As a small business owner, your attention is pulled in dozens of directions – marketing, hiring, customer service, daily operations – it’s easy to let tax matters fall to the wayside. However, it’s tax season once again, so it’s time to shift your focus to this important, yet possibly unpleasant, matter. Before you dive in, our team of small business accountants in Raleigh are sharing the common mistakes small business owners make on their taxes so you can avoid them. Doing this will reduce your payment and your risk of an audit.
Reporting accurate, up-to-date information in a timely manner is necessary to avoid having to pay late fees and fines as well as raising suspicion with the IRS and possibly getting audited. The most common tax reporting mistakes we see are:
If you work with independent contractors, make sure they fill out a Form W-9 upon beginning to work with you. If you pay them more than $600 in a fiscal year, you need to accurately report their income on a Form 1099-MISC while providing the contractor with their own copy of the document. Many small business owners will classify contractors as employees on their taxes, but that’s actually costing more money as well as inaccurate.
One of the ways small business owners over-report income is by including sales tax in their income reporting. Sales tax should not be included, so it’s important to subtract any that was paid during the year from your total income.
Under-reporting is also a common and costly mistake. For example, if you sold business equipment you no longer need, like furniture or a computer, you do need to include that as income on your taxes.
If you’re a small business owner operating as a sole proprietor, partner, LLC, or S-corporation shareholder, you should be paying quarterly estimated taxes, especially if you expect to owe over $1,000 when it’s time to file your return. Many business owners don’t do this and end up getting hit with a massive tax debt that is difficult to pay off.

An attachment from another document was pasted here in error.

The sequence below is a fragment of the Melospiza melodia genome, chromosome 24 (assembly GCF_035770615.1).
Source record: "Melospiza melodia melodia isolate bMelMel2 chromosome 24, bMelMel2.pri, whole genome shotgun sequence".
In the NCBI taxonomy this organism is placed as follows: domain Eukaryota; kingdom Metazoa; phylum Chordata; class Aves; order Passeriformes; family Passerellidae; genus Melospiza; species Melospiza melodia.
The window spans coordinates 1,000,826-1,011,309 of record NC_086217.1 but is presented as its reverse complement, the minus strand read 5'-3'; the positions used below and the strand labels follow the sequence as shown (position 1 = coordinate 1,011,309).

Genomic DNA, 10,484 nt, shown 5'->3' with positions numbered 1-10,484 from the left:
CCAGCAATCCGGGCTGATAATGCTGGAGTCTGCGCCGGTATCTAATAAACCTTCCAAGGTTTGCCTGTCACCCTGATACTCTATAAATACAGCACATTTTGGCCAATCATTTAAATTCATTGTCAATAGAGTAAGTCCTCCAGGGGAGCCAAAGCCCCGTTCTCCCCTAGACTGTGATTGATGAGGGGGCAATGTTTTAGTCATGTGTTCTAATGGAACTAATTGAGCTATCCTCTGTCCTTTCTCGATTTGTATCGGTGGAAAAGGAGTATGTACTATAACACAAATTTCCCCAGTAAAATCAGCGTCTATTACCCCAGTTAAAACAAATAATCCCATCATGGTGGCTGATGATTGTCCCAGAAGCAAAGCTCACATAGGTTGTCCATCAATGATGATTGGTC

Also, paying on time is necessary to avoiding late fees and fines. Follow the tax deadline schedule to avoid this.
Tax deductions make it so much easier for small businesses to thrive, but the IRS doesn’t always make it clear what you can deduct and the guidelines and limitations surrounding deductions.
You can write off the business costs for the following items:
It’s important to note that if you plan on deducting meals, say if you take a client out to dinner or pay for lunch for your employees, only 50 percent of meals can be claimed.
The accuracy of your tax reporting relies on the accuracy of your bookkeeping. If you aren’t keeping close records of expenses, including a travel log for your mileage, saving receipts, and tracking any income, payroll, and sales tax, you will either be missing out on deductions or not paying nearly enough. Either scenario can be financially disastrous for your small business. If you are unable to keep up with your financial records, it’s a good idea to consider professional bookkeeping.
If you’re operating a sole proprietorship or an LLC, your business income will pass through to your personal income and you’ll report all of it on your personal income tax return. Doing this is convenient, but again, this is where keeping organized records and having separate bank accounts is important. This way you’ll have a clean separation of expenses and won’t inadvertently miss out on deductions or deduct too much.
While tax software may make it seem easy for a small business owner to do their own taxes, many business owners who do this end up missing out on major deductions or misfile their taxes. Working with a professional accountant who is experienced in assisting small businesses means that your tax return will be accurate, timely, and more balanced in your favor.
With April 15th just around the corner, reach out to our team today to help with your small business tax preparation. Our experienced CPAs will minimize your tax burden while ensuring your return is accurate, on time, and filed properly with the right forms.